Optimize - Many small operations (CPU is faster for now?)

Is there a best way or guide to optimize for many small operations?

I have an implementation of a Counter Factual Regret algorithm; think a weighted tree/graph structure such that when it hits a leaf (terminal node) the weights are re-calculated. Currently, many CPU threads are running calculations in the tree and it stops when an accuracy check-point is met.

The calculations are simple and small (~1400 elements in an array at each node). However, there are 2M+ nodes in the tree and will run billions of comparisons overall.

Learning CUDA’s programming model I’m trying to benchmark CPU vs. GPU, proper device memory management, unified memory, etc… However, I cannot seem to create a benchmark or scenario where the GPU out performs CPU in this model.

Before going too far down the path with a re-implementation of CUDA, thought to ask if any of this makes sense or if there is an intelligent design or model I can follow.

Google Scholar indicates multiple articles about the implementation of counterfactual regret algorithms on GPU published in the past four years; have you done a thorough literature search to familiarize yourself with the state of the art?

The typical way to accelerate many small operations, each of which does not offer enough parallelism to fill the GPU by itself, is to submit these operations in batches. Since GPUs are throughput-optimized processors, whereas CPUs are typically latency optimized processors, this is a very appropriate adaptation, however it may not be a good fit for particular use cases where latency matters (high-frequency trading of securities, for example).

Depending on how the graph is implemented and what the traversal patterns are the memory access pattern might be a bad fit to the GPU memory, which provides high bandwidth for many regular access patterns. What does the CUDA profiler indicate where the bottlenecks are?

You may need to rethink the data structure implementation for the GPU. For example, it is my understanding that GPU-accelerated in-memory databases derive their speed mostly from the fact that they have abolished classical database organizations and instead turned to brute-force searches in arrays, something GPUs are good at due to their memory bandwidth which typically exceeds CPU system memory bandwidth by a factor of 5.

From my work in embedded system I know that hybrid data structures can also be beneficial, where a list or tree is implemented as an overlay for an array, which allows either classical node traversal or array traversal as an alternative, depending on the task.

I think I went through this just last week. I am also new to CUDA and pieces are starting to fall into place for me. There’s a reply I made in this thread (hopefully I’m not too incorrect with it): https://devtalk.nvidia.com/default/topic/1056962/cuda-programming-and-performance/-how-do-i-sort-using-cuda-/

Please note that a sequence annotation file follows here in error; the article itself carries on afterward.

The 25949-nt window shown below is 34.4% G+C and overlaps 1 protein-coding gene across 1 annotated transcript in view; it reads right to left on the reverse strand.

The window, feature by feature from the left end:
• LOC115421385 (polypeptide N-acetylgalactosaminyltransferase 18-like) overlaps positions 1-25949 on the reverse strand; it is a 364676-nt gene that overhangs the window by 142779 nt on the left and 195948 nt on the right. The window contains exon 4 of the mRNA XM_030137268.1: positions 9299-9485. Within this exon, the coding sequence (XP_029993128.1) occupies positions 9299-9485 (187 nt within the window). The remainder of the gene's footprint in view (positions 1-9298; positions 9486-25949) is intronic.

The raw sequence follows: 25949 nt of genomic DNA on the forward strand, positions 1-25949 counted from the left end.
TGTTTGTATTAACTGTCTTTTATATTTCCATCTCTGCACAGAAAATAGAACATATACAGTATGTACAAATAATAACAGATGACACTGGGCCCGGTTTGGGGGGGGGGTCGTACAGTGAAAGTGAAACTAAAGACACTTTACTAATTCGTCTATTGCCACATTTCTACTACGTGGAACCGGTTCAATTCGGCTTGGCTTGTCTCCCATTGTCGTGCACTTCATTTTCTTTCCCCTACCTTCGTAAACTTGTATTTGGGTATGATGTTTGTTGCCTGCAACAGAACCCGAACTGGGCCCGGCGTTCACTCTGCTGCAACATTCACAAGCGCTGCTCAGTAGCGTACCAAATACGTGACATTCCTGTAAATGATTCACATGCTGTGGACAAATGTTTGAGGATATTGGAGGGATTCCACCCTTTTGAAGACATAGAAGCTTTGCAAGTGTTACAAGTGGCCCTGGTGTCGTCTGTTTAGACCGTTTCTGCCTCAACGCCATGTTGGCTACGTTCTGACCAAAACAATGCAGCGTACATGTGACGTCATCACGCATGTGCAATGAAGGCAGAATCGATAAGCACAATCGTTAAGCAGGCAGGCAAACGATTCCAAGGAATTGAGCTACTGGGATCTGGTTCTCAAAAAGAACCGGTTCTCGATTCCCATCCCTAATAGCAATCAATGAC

The epiphany was when I realized (or at least, I think I realized) how CUDA works internally. I haven’t benchmarked things to confirm my theory, but I believe that CUDA methods (kernel functions global and device) with any branching or looping constructs will take as long as the longest call. Consider the following:

//Really inefficient code example: 
__global__ void compoundAddNumbers(uint32_t *result)
    unsigned max = blockDim.x*blockIdx.x+threadIdx.x;
    //For shorter loops, "#pragma unroll" here is supposed to improve performance if the iterations are a fixed number. Then again, that would nullify this example. 
    uint32_t total = 0; //use a register for the loop. 
    if (x % 2 == 0)
        for (int i = 0; i < max; i++)
            total += 1; //Use the register here to minimize synchronization issues and waiting with the atomicAdd, so this is a bit of efficiency. 
        for (int i = 0; i < max; i++)
            total += i;
    atomicAdd(result, total);

The way I understand it, is that within a warp, the execution time for the above will be hindered by the following issues (notwithstanding if the compiler is smart enough to eliminate branching):

  • The longest running loop will take the same amount of time as the shortest.
  • The total execution time will be that of both branches of the if statement.

I am still an amateur with this stuff, but so far, my checklist of things that want to be avoided are as follows:

  • Avoid external memory access and minimize read/write to external variables and pointers
  • If external memory must be accessed, it's faster to access contiguous blocks than random reads. External memory calls load a block of memory into cache. If one "thread" accesses r[0] and another accesses r[1], performance will be better than if they're accessing r[0] and r[200]
  • Avoid looping constructs, especially of different dimensions
  • Avoid branching statements, especially when there are large blocks of code within each half of the branch

CUDA cores and threads are best not to be thought of as “task parallel”, where each core and thread are doing something different and can finish at different times like on a multicore CPU. It’s much better to think of them as “instruction parallel” where each you’re performing the exact same operation on multiple “parallel” memory addresses at the same time.